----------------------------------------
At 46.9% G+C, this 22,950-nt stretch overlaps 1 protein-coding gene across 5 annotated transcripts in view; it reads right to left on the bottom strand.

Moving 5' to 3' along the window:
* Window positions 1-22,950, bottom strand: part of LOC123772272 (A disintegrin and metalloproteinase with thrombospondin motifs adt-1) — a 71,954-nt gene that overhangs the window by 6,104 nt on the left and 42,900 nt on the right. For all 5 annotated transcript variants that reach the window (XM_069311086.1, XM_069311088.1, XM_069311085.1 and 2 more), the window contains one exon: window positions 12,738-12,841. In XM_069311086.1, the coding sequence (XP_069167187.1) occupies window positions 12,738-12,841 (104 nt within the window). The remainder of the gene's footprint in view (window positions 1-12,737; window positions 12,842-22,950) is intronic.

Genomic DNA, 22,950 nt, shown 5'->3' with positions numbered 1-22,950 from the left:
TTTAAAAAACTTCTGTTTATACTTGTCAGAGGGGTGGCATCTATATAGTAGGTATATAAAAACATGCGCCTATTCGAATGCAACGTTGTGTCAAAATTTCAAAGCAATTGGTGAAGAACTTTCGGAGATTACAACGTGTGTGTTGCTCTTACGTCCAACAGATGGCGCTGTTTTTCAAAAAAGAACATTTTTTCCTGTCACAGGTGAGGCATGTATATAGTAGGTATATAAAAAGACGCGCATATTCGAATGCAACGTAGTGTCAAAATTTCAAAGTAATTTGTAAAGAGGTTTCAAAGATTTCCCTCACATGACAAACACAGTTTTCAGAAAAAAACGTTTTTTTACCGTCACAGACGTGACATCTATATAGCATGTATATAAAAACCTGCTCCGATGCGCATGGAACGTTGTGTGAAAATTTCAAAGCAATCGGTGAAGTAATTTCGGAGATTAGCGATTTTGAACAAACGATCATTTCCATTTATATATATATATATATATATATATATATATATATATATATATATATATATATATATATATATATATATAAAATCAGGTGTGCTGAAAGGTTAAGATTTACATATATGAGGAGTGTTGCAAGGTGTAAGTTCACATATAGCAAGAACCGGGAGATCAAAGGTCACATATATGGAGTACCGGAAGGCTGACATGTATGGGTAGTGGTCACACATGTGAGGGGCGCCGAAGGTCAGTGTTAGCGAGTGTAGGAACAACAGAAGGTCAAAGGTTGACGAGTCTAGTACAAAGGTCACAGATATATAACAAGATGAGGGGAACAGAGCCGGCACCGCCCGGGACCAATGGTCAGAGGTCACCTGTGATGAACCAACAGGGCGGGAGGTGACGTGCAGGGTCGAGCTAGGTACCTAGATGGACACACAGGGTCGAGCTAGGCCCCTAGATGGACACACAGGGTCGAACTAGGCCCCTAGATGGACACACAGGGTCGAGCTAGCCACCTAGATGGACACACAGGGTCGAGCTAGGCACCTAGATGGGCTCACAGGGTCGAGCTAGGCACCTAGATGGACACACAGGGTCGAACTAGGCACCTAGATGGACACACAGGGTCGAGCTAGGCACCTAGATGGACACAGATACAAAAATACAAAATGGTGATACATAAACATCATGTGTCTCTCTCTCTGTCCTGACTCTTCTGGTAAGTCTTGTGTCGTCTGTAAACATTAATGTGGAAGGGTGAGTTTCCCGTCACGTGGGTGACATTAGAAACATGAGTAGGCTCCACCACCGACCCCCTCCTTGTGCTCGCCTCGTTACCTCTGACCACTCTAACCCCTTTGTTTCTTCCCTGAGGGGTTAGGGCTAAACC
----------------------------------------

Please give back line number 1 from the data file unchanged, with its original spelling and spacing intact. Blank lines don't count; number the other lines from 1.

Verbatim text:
At 46.9% G+C, this 22,950-nt stretch overlaps 1 protein-coding gene across 5 annotated transcripts in view; it reads right to left on the bottom strand.